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Thursday, April 20, 2006

The Best Book I Never Read

Young moose Bruce recently snapped in Eagle River.

I am a notorious reader and book collector. I’ve got two full-sized bookshelves double-stacked with things I haven’t read. What with those shelves reaching maximum capacity, I’ve my collection now overflows onto my nightstand, under the coffee table, and on the end tables of our living room. No matter how many books I buy and/or read, I can always be counted on to find one more I cannot live without.

The latest addition to my must-have list is a book about writing by Lynn Freed. It’s called “Reading, Writing, and Leaving Home” and it is reviewed in the January/February 2006 issue of Bookmarks magazine.

For anyone who hasn’t heard of Bookmarks, it is a book-magazine on steroids (in a good way). It features author articles, composite reviews of new books, and various genre and readers lists of long-time favorites. It’s a bibliophiles’ dream magazine, and I take to each new issue with a pen, marking what I have read, feeling elation with each checkmark, and despair over what remains undone.

“Reading, Writing, and Leaving Home” is a must-own book (as versus something I might check out from the library). The Bookmarks review starts with a quote from Ms. Freed: “If it is done right, someone will be hurt.” She is referring to the craft of writing, which she calls an “unforgiving, violent affair.” (Already I’m identifying with her.) She also says that writing cannot be taught, and that mere intention does not make a writer. (I’m glad I’m slightly past the “intention” benchmark. At least I am doing some writing.)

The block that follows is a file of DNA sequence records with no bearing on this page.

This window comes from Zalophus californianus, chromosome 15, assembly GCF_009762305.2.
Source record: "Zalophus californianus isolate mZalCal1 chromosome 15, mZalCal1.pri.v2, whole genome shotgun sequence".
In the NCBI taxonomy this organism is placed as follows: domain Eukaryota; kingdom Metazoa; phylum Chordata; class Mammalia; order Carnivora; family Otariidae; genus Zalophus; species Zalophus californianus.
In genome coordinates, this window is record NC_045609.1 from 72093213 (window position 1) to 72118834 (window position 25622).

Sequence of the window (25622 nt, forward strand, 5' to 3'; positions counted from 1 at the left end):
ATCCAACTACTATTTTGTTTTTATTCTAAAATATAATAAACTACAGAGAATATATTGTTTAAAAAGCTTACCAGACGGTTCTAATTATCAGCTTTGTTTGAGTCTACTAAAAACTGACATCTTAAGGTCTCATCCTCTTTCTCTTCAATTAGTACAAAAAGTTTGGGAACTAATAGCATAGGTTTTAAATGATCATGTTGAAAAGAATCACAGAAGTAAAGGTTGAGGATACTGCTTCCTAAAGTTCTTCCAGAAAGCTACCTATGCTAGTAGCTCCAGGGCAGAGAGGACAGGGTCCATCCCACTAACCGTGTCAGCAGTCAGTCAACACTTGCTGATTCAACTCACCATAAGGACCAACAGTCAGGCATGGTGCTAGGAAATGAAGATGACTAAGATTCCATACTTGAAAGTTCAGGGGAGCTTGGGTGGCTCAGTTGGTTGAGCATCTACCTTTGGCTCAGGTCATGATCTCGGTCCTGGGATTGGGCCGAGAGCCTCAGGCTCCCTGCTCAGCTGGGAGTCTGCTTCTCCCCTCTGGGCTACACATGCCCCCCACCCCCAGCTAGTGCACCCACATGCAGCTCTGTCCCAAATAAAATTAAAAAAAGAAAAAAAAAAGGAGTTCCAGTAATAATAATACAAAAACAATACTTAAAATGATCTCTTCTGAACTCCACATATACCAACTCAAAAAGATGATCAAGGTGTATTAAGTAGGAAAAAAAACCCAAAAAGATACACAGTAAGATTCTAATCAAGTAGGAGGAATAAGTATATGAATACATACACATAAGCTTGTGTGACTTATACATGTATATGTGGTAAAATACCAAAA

When a mere 200-word review evokes in me the desire to turn off the phone, cancel all my appointments, turn on the TV for the kids, and just WRITE, then either it has the potential of being a profoundly formative book, or it is an exceptionally evocative book review.

I know that I will never learn the craft of writing by reading books, or perhaps not even by taking a class (Freed should know: she teaches writing). The appeal of Freed’s book is that her lament of the difficult and enigmatic writing-life, will somehow validate for me that I am doing something right, because sometimes sitting down at the computer to write is more painful than having a toenail removed. (I should know.)

Anymore, when I write, it is an act of faith. At some point in the past, I have felt a calling, and so I write: even when unmotivated, even when consumed with doubt, even when I have absolutely nothing to say.

If, in the process of saying nothing, something is actually said, then a mystery occurs: the words becomes “flesh”; they are seen, heard, and felt by others. It is for that reason I carry on; hitting keys faster, then slower, then faster again. And sometimes, when I am done, I go back and reread, and something even more mysterious happens: I believe.


At 5:40 PM, Anonymous Anonymous said...

Holy Cow he was close to that moose! Tyler is jealous!!!


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